The method by which these delicate issues are taken on is of fundamental importance and represents one of the most unique aspects of our approach.
  • Working alongside younger family members during their professional development in order to maximize their potential for self-realization.
  • Developing within family members knowledge and skills to effectively carry out the role of partner and member of the board of directors.
  • Creating and implementing bodies and mechanisms to promote dialogue and positive coexistence (family councils, etc.).
  • Patrimonial strategy. The European House-Ambrosetti provides support to clients in defining and applying a strategy appropriate to the quality of life of family members, their economic needs, control of the company and its governance and the risk level of investments and related balancing requirements.

Our clients

Our major clients belong to different groups and these include:

  • Family businesses: Companies owned and controlled by a single or limited number of families.
  • Companies and institutions: Entities which deal with family businesses.
  • Individuals: People with a significant patrimony who need to create a strategy for its optimization, both present and future.

In this sensitive service area, the confidentiality we have always adopted with our clients prevents us from offering specific case histories.

Nonetheless, for illustrative purposes only, we can provide anonymously a number of cases of families businesses that have made use of our professional consulting services in this area.

Wine producer

Turnover: 60 million euros

Drawing up a family agreement for a medium-sized company with a large family

Key starting points

The family and the company had the following characteristics:

  • Increase in the number of family members (approx. 15 adult members)
  • (consequently) looser family ties
  • Young age of the third generation vs. the advanced age of the second
  • Increasing complexity of the company.

Issues covered by and “regulated” through the family agreement

We provided support to the family in defining solutions to optimize generational continuity and coexistence. In particular, the following issues were covered, among others:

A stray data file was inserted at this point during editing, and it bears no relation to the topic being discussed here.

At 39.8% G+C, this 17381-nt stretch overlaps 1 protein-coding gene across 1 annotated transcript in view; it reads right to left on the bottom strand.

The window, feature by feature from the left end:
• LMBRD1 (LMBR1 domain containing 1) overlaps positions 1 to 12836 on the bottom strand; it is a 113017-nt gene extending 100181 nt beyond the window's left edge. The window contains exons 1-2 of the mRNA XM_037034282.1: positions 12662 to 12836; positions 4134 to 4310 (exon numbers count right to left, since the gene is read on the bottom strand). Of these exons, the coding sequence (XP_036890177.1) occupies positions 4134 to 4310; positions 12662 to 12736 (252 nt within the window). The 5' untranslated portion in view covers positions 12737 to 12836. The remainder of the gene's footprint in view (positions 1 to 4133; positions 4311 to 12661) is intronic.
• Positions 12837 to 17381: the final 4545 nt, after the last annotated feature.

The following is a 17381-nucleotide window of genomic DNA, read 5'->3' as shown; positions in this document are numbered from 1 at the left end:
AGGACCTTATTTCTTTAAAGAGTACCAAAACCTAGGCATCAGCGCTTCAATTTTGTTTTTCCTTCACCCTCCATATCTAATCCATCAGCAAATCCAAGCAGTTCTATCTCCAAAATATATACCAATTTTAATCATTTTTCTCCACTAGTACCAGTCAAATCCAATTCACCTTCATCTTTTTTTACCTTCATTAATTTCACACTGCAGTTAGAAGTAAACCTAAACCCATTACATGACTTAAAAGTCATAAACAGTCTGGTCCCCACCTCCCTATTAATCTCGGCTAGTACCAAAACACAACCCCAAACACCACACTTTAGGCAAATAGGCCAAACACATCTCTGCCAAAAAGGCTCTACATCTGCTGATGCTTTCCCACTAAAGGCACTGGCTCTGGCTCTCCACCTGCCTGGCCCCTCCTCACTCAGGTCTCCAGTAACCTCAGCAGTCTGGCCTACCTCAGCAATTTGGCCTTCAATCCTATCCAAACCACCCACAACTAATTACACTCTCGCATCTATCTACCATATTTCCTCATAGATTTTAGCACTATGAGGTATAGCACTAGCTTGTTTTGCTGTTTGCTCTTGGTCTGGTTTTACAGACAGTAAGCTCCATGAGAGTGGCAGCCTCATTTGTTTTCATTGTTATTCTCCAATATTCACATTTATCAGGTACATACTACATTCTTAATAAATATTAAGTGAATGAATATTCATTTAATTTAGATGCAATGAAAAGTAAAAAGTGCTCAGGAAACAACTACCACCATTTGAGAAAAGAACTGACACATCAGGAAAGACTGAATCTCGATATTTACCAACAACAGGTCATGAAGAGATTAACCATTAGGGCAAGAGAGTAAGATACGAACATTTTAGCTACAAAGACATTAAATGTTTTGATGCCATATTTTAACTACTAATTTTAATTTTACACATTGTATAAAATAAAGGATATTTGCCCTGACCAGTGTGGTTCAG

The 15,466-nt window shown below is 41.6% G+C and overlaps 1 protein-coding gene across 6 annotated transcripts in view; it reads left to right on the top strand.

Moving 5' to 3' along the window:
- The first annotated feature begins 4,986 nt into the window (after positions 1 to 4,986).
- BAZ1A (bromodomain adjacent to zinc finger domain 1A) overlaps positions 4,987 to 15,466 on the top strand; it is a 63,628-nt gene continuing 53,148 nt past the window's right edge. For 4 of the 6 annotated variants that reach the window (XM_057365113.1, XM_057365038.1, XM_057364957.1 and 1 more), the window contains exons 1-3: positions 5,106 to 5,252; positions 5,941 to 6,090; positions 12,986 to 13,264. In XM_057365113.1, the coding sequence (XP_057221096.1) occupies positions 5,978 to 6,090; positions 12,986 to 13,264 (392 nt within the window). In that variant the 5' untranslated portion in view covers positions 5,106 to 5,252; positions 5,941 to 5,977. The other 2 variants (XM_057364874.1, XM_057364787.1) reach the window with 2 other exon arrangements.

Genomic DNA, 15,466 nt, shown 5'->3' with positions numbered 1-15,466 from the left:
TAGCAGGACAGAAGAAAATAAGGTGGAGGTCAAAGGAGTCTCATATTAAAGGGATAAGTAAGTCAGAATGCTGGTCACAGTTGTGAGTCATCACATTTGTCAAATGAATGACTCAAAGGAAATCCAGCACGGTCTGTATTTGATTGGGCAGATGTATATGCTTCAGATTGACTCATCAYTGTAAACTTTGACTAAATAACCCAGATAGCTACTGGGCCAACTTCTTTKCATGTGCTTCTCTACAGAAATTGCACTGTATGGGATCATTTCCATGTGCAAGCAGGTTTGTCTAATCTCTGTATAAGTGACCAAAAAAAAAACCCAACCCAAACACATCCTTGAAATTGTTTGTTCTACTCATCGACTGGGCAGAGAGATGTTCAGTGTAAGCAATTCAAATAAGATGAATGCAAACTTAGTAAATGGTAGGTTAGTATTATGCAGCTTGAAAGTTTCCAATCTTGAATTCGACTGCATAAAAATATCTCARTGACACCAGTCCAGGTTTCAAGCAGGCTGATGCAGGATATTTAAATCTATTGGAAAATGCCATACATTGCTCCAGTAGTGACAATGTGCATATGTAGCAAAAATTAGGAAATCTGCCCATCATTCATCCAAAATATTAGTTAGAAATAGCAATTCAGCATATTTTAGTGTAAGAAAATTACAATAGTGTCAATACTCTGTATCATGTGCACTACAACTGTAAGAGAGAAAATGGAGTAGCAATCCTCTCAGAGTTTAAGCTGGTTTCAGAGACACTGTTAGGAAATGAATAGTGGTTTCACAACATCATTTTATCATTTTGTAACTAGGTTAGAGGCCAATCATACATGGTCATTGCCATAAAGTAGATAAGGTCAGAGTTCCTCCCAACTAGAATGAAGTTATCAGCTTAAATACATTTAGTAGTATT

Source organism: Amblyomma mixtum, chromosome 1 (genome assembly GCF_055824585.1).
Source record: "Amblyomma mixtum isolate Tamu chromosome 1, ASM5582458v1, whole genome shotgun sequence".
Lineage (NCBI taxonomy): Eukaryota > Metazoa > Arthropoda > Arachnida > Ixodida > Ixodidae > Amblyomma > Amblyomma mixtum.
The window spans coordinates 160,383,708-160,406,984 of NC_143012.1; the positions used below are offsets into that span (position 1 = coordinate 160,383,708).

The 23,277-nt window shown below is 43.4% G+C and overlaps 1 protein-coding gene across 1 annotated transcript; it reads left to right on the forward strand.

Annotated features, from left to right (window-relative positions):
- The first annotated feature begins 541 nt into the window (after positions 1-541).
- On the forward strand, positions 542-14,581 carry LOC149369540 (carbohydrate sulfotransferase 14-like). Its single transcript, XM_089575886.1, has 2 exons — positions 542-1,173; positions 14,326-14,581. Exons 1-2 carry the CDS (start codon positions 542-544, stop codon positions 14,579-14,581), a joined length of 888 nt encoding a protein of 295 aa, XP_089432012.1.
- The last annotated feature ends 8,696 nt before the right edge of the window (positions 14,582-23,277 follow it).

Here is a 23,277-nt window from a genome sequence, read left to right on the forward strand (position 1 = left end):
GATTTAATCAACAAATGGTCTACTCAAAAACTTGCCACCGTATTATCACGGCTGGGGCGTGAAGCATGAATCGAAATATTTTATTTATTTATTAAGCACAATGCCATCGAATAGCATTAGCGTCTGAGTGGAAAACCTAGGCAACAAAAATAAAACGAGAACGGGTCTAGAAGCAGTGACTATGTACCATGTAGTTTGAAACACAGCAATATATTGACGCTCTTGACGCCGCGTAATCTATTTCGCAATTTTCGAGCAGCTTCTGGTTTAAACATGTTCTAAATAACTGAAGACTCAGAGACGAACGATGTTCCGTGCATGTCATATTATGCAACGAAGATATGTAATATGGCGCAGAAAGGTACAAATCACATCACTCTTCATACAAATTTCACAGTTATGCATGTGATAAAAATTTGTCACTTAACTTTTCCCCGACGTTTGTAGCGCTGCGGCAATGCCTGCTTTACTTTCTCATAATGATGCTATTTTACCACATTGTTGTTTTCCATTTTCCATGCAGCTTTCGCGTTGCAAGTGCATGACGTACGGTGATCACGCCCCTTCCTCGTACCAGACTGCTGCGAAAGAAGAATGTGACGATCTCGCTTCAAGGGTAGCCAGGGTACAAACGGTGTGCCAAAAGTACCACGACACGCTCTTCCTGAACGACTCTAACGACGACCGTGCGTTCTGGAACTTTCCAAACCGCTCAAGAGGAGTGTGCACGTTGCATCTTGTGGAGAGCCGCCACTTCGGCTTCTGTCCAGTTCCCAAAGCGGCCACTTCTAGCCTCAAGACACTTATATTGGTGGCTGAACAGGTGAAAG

• Criteria for optimizing the entry and career advancement of the younger generation in the company
  • Role of spouses and related rules
  • Future composition of the board of directors
  • Dividend policy
  • Rules for stock transfer.

Construction company

Turnover: 900 million euros

Drawing up a family agreement for a large company with a small family

Key starting points

The family and the company had the following characteristics:

  • Father and three children
  • Grandchildren who were still young
  • Highly differentiated company.

Issues covered by and “regulated” through the family agreement

We provided support to the family in defining the following issues:

  • How the holding company functioned
  • Composition of the board of directors of the operating companies
  • Criteria for grandchildren entering the company.

Engineering company

Turnover: 20 million euros

Tutorship, support and training of younger generation

Key starting points

The owner family of the company was comprised of its founder and his two children, both active in the company in different roles (and with different aptitudes and skills).

Issues examined through our consulting

We provided support to the owner family through the following activities:

  • Custom training of the younger generation to be members of the board of directors
  • Professionalization of information and decision-making mechanisms
  • Clarification of roles and responsibilities
  • Support in future leader development.

Luca Petoletti

Luca Petoletti

Partner, The European House - Ambrosetti

Tel.  +39 02 46753 289